Main issue is possible threats posed to the consumer’s right to privacy Recent areas of concern: Personal information available online Example: Phorm’s advertising targeting service, which British Telecom trialled without consent Use of genetic testing results by insurance companies Predict likelihood of an individual’s genetic predisposition to certain conditions and illnesses ‘genetic discrimination’?

17 Globalisation and consumers
The ethical challenges of the global marketplace

18 Issues around marketing in a global marketplace
Globalization has brought a new set of problems and issues relevant to consumer stakeholders Different standards of consumer protection Consumer protection varies widely in terms of government regulation and company standards Example of tobacco Exporting consumerism and cultural homogenization Global brands’ huge success has led to increasing concerns over standardization and uniformity Considerable debate around role of advertising in promoting consumerism in emerging and transitional economies

19 The role of markets in addressing poverty and development
Globalization also raises prospect of firms targeting products to low income consumers ‘Bottom of the pyramid’ concept Examples of successful initiatives: Microcredit institutions (e.g. Brazil) High nutrition yoghurt company (Bangladesh) One Laptop Per Child Criticism Bottom of the pyramid is a mirage: profit opportunities limited Social purpose and CSR probably more important than profit motive in developing inclusive markets

20 Consumers and corporate citizenship
Consumer sovereignty and the politics of purchasing

21 Consumer sovereignty Concept suggests that under perfect competition, consumers drive market Two ethical limitations based on fairness Consumer sovereignty – customer is king Consumer sovereignty has three elements (Smith, 1995) Consumer capability Information Choice How is consumer sovereignty to be assessed? Consumer sovereignty test

22 Consumer sovereignty test
Dimension Definition Sample criteria for establishing adequacy Consumer capability Freedom from limitations in rational decision making Vulnerability factors, e.g. age, education, health Information Availability and quality of relevant data Quantity, comparability and complexity of information; degree of bias or deception Choice Opportunity for switching Number of competitors and level of competition; switching costs Source: Derived from Smith (1995)

23 Ethical consumption Ethical consumption is the conscious and deliberate decision to make certain consumption choices due to personal moral beliefs and values Recent 51-market survey on consumer attitudes: 70% of global consumers said their purchase decision could be influenced by a product supporting a worthy cause But socially-desirable answers may not correspond to behaviour Consumer activism on increase – positive Downside of ethical consumption Motives of corporations will be primarily economic rather than moral Consumers may decide they no longer want to or can afford to pay extra for these ethical ‘accessories’ If purchases are ‘votes’ then rich get more power than poor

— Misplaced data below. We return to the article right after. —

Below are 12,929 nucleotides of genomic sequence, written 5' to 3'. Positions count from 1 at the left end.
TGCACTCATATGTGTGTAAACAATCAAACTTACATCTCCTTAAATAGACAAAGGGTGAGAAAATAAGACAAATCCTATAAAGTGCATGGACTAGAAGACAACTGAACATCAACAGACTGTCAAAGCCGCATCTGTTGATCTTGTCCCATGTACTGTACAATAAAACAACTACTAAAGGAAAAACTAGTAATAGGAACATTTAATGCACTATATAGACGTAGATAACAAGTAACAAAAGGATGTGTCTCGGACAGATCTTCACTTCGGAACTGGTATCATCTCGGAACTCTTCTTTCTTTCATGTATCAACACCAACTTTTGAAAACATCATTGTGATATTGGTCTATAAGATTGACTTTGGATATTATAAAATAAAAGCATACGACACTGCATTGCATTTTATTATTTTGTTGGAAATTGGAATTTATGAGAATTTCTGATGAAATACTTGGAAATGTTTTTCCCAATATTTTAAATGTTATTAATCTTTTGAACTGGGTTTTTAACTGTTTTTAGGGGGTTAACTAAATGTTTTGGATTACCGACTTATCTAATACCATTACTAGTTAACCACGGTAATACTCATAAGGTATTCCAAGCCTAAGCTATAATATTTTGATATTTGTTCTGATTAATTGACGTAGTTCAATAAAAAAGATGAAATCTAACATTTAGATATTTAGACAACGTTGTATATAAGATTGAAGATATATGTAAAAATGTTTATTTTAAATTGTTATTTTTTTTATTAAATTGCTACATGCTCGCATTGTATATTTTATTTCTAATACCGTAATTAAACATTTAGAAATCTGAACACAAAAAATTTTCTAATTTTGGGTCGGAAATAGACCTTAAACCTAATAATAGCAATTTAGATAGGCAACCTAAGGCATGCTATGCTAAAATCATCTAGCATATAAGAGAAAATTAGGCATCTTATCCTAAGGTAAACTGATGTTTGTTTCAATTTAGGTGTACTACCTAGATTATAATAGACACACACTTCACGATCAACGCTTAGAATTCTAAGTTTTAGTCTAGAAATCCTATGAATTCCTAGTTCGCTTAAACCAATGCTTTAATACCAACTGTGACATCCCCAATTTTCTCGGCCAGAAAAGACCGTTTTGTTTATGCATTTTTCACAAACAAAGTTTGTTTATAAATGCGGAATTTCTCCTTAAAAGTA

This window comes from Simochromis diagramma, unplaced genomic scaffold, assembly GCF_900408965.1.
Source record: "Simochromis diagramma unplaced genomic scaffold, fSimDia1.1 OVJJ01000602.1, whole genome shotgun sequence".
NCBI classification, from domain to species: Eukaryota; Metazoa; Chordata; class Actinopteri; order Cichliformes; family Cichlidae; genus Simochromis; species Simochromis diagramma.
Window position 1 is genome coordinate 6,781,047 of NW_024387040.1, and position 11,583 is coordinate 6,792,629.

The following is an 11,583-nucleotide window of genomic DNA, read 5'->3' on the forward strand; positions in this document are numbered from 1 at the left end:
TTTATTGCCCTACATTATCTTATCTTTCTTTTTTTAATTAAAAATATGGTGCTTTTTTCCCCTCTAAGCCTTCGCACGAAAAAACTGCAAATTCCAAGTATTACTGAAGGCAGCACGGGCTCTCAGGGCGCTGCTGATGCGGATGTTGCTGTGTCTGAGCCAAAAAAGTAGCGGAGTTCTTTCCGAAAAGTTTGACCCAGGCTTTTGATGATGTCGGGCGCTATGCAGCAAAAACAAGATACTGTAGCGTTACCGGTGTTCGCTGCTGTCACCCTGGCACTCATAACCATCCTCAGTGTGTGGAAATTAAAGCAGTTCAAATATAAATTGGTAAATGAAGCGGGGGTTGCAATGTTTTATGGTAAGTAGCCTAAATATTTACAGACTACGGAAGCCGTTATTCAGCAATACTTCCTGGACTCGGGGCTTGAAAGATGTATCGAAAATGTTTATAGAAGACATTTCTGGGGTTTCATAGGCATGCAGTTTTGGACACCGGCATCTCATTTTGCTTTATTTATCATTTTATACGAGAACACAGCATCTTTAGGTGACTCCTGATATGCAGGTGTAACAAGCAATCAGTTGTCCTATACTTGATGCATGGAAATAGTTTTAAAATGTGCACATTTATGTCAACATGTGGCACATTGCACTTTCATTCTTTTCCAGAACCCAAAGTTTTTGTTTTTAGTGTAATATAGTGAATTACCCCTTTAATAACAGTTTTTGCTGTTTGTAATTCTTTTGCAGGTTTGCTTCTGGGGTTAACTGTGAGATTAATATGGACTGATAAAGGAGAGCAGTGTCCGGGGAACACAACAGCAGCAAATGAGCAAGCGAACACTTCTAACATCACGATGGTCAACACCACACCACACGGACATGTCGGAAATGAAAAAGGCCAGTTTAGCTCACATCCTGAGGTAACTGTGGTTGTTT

24 Sustainable consumption

25 What is sustainable consumption?
Sustainable consumption is: ‘the use of goods and services that respond to basic needs and bring a better quality of life, while minimising the use of natural resources, toxic materials and emissions of waste and pollutants over the life-cycle, so as not to jeopardise the needs of future generations’ (European Environment Agency definition)

26 The challenge of sustainable consumption
Ethic Imposes limits to Promotes Protestant ethic Consumption Investment in productive capacity Consumerism ethic Saving Instant gratification and consumption Environmental ethic Alternative meanings of growth and investment in the environment Source: derived from Buchholz (1998)

27 Steps towards sustainable consumption
Producing environmentally responsible products e.g. Eco-labels are important Product recapture See Figure, next slide Service replacements for products Selling (e.g.) mobility rather than cars, or leasing photocopiers Product sharing Examples: car-sharing, washing-machine-pooling Reducing demand Example of China’s ban on free plastic bags Implementing the polluter pays principle to create financial incentive for lower consumption

28 Product recapture From a linear to a circular flow of resources
(a) Linear flow of resources Extraction Manufacture Distribution Disposal Consumption (b) Circular flow of resources Extraction Manufacture Product recapture Distribution Consumption Disposal

29 Summary The specific stake held by consumers and outlined some of the main rights of consumers: Rights to safe products Honest and truthful communications Fair prices Fair treatment Privacy Rise of ethical consumption The challenges of sustainability In the consumer society that we currently live in, it appears that consumers might be expected to shoulder increased responsibilities as well as being afforded certain rights

Download ppt "Lecturer: Piet Westerhuis"

Similar presentations

Ads by Google